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Kashkari backs sentiment that Fed can take time cutting interest rates

Neel Kashkari, president and CEO of the Federal Reserve Bank of Minneapolis, during an interview in New York on November 7, 2023.

Victor J. Azul | Bloomberg | fake images

Interest rates at their highest levels in about 23 years are not hurting the economy and could give policymakers more time before deciding whether to make cuts, the Federal Reserve chair said Monday. Minneapolis, Neel Kashkari.

In an essay posted on the central bank’s website, Kashkari said economic developments have shown that the Federal Reserve’s policy is not as restrictive of growth as it appears on the surface.

That means the long-term “neutral” rate, or the level that is neither restrictive nor stimulative, is likely higher than before the Covid-19 pandemic.

In essence, what would appear to be restrictive monetary policy judging by the history of the last 15 years no longer appears so, meaning nominal rates could stay higher for longer without harming the economy.

“This constellation of data suggests to me that the current monetary policy stance…may not be as tight as we would have assumed given the low neutral rate environment that existed before the pandemic,” Kashkari wrote.

The implications are significant as the Fed contemplates when to start, how much it should cut, and how quickly it should do so to return to neutral. Markets have been betting on an aggressive bearish move, but recent statements from central bank officials indicate there is no need to rush.

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“It is possible, at least during the post-pandemic recovery period, that the policy stance representing neutral has increased,” wrote Kashkari, a non-voting member of the Federal Open Market Committee that sets rates this year. “The implication of this is that, I think, it gives the FOMC time to evaluate upcoming economic data before starting to lower the federal funds rate, with less risk that overly tight policy will derail the economic recovery.”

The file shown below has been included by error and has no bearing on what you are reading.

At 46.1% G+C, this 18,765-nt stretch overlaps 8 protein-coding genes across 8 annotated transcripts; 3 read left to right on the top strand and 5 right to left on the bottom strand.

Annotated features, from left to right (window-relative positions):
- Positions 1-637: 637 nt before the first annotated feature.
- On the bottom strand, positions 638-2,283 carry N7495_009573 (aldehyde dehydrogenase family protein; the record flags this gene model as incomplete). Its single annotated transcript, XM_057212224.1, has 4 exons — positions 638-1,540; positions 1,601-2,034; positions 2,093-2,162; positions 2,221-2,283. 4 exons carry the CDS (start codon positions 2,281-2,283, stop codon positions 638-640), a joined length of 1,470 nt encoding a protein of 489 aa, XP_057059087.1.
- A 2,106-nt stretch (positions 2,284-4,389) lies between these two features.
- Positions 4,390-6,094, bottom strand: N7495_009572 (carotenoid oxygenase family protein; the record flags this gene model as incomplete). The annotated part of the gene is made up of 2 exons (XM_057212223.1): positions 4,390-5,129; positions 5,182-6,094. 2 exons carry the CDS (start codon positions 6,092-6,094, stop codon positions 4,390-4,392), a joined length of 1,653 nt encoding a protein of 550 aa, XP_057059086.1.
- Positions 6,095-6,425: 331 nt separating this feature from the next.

Kashkari’s comments mirror those of Federal Reserve Chairman Jerome Powell in recent days.

During his post-meeting news conference last Wednesday and in an interview aired Sunday night with CBS’ “60 Minutes,” Powell said a March cut is unlikely and agreed with the December projection of the FOMC of three quarter percentage point cuts this year.

More specifically on Kashkari’s argument, Powell noted that the negative effects he feared from the series of rate hikes the Federal Reserve implemented have not come to pass. The Federal Reserve raised its benchmark overnight interest rate 11 times by a value of 5.25 percentage points in a tightening cycle that extended from March 2022 to July 2023.

“”It hasn’t really happened. The economy has continued to grow strongly. Job creation has been high,” he said on “60 Minutes.” “So really the kind of pain that I was worried about and so many others, we haven’t had.”

Despite widespread expectations of a recession, the U.S. economy, as measured by gross domestic product, grew at an annualized rate of 2.5% in 2023. Payroll growth has remained strong, while inflation measures They have relaxed.

Kashkari pointed to a variety of such data to show that the Fed’s hikes have not derailed growth, leading him to conclude that the neutral rate is likely higher than the roughly 0.5% that Fed officials they generally estimate.

There is no official “neutral rate” and officials often emphasize that it can only be estimated and never observed. Some policymakers like to use the federal funds rate minus inflation as neutral. Kashkari prefers 10-year TIPS performance, which is now around 1.82%. He notes that it has increased since last year, but only modestly.

At the same time, business investment and big-ticket purchases have increased, while housing numbers have at least moderated.

“This data leads me to wonder how much downward pressure monetary policy is currently putting on demand,” Kashkari said.

He noted that the data is not “unequivocally positive” and that he will be watching things like loan and credit card delinquencies for evidence of economic stress.

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